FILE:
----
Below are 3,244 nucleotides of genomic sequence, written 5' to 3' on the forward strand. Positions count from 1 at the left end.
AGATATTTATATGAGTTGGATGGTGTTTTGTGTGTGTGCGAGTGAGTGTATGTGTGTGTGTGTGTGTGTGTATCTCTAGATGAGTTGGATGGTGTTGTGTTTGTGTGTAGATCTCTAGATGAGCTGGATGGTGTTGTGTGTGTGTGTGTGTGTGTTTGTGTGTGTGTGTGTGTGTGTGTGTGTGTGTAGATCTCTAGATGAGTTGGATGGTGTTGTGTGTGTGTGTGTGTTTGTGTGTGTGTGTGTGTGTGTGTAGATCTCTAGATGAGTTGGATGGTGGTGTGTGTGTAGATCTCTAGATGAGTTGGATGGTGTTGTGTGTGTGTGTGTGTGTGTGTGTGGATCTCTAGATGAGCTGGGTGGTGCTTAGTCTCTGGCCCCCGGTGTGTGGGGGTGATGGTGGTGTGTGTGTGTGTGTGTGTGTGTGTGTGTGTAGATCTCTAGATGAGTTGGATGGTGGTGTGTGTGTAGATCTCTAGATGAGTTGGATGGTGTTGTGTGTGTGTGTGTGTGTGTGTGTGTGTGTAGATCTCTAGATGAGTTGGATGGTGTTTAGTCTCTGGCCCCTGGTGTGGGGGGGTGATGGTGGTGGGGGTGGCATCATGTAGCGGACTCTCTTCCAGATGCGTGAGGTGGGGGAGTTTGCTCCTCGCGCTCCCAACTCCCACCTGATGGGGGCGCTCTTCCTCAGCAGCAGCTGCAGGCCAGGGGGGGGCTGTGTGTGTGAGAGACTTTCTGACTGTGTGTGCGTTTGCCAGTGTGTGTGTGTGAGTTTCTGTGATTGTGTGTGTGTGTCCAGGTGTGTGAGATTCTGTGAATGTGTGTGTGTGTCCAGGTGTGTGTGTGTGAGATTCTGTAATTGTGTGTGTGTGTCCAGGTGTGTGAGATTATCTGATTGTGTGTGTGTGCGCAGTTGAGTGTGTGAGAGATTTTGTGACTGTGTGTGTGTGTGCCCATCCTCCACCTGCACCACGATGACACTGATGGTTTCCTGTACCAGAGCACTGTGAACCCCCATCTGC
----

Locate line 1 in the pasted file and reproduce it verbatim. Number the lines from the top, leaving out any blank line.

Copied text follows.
Below are 3,244 nucleotides of genomic sequence, written 5' to 3' on the forward strand. Positions count from 1 at the left end.